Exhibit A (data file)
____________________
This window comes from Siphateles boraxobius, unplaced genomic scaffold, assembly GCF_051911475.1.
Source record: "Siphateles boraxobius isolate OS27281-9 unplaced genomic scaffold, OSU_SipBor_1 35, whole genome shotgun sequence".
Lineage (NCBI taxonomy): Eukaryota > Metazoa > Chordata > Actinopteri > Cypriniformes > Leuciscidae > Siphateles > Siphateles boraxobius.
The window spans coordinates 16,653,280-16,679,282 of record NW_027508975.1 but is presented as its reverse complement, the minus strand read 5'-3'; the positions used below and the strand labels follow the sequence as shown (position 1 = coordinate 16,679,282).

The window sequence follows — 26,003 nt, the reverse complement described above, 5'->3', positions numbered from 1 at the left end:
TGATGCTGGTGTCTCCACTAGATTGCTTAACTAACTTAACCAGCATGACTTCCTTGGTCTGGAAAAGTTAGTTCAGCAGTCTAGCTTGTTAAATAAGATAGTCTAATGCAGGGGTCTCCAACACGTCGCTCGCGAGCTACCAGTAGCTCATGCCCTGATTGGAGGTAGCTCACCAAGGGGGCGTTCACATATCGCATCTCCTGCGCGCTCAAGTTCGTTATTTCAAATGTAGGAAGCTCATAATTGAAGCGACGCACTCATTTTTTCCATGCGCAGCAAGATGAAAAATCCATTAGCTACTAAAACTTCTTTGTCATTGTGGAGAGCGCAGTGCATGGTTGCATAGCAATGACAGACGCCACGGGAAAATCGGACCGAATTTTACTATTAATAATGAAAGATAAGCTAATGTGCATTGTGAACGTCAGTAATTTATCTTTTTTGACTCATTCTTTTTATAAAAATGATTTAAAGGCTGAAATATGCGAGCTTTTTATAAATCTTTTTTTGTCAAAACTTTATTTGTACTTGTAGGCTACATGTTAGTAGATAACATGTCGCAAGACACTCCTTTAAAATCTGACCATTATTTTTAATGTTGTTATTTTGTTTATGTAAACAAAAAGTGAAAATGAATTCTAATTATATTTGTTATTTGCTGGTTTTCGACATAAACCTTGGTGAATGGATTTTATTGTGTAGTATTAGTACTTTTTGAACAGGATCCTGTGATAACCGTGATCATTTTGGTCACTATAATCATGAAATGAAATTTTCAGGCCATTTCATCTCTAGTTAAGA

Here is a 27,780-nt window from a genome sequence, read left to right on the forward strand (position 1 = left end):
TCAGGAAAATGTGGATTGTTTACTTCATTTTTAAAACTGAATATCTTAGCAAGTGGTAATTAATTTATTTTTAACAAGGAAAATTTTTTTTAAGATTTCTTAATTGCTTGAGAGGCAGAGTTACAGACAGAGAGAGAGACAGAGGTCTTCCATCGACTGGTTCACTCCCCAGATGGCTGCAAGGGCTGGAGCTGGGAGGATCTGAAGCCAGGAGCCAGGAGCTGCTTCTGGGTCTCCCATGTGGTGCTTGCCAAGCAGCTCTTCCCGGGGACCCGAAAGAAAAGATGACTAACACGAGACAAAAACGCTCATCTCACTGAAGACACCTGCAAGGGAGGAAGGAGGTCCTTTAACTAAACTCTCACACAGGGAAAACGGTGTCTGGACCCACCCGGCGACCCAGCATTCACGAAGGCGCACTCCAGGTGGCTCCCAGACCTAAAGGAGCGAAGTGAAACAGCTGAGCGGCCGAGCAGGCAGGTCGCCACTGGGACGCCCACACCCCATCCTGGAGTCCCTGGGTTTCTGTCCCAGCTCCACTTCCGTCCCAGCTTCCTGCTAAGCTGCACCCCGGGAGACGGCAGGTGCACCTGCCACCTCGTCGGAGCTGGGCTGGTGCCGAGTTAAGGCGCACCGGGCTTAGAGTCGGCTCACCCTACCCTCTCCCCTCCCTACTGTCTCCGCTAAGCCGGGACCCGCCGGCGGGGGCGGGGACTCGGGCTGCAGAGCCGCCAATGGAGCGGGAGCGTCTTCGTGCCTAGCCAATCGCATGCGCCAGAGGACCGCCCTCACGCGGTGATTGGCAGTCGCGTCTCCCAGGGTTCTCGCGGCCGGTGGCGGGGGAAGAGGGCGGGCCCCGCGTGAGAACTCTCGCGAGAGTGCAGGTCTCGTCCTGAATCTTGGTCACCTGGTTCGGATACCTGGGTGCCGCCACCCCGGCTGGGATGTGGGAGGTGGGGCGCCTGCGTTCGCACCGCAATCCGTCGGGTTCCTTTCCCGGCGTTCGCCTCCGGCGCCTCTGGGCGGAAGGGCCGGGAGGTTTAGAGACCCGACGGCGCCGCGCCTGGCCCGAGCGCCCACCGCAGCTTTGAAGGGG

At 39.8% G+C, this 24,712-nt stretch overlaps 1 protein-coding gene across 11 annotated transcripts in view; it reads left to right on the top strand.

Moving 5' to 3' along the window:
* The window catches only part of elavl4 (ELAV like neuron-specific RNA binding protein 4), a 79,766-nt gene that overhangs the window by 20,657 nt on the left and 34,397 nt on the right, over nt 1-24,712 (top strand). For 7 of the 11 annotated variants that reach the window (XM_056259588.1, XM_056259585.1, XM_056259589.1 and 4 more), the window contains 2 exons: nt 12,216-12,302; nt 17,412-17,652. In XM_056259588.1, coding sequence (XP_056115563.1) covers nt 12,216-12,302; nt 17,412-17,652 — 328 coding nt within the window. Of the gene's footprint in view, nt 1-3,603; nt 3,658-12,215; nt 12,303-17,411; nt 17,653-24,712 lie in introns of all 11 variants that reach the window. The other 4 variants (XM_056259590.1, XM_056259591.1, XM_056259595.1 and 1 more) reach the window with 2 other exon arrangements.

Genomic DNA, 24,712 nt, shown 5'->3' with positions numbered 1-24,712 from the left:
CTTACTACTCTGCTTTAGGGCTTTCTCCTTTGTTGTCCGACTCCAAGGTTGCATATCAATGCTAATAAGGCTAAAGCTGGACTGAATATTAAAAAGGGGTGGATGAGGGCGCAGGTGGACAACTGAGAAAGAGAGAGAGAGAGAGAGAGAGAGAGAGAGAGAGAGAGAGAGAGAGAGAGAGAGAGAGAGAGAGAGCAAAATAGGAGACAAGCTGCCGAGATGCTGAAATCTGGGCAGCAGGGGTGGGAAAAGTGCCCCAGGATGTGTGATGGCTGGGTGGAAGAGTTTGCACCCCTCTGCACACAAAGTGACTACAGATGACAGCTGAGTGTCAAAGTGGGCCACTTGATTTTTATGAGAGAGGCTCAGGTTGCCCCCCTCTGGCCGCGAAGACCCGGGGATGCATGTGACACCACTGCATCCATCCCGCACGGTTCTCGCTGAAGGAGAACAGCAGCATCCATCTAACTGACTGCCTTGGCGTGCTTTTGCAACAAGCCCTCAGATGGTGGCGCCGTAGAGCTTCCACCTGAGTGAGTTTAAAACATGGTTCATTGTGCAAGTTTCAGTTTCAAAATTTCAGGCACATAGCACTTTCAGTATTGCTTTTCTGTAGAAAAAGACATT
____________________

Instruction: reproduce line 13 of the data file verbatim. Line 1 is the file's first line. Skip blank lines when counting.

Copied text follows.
CTTACTACTCTGCTTTAGGGCTTTCTCCTTTGTTGTCCGACTCCAAGGTTGCATATCAATGCTAATAAGGCTAAAGCTGGACTGAATATTAAAAAGGGGTGGATGAGGGCGCAGGTGGACAACTGAGAAAGAGAGAGAGAGAGAGAGAGAGAGAGAGAGAGAGAGAGAGAGAGAGAGAGAGAGAGAGAGAGAGAGCAAAATAGGAGACAAGCTGCCGAGATGCTGAAATCTGGGCAGCAGGGGTGGGAAAAGTGCCCCAGGATGTGTGATGGCTGGGTGGAAGAGTTTGCACCCCTCTGCACACAAAGTGACTACAGATGACAGCTGAGTGTCAAAGTGGGCCACTTGATTTTTATGAGAGAGGCTCAGGTTGCCCCCCTCTGGCCGCGAAGACCCGGGGATGCATGTGACACCACTGCATCCATCCCGCACGGTTCTCGCTGAAGGAGAACAGCAGCATCCATCTAACTGACTGCCTTGGCGTGCTTTTGCAACAAGCCCTCAGATGGTGGCGCCGTAGAGCTTCCACCTGAGTGAGTTTAAAACATGGTTCATTGTGCAAGTTTCAGTTTCAAAATTTCAGGCACATAGCACTTTCAGTATTGCTTTTCTGTAGAAAAAGACATT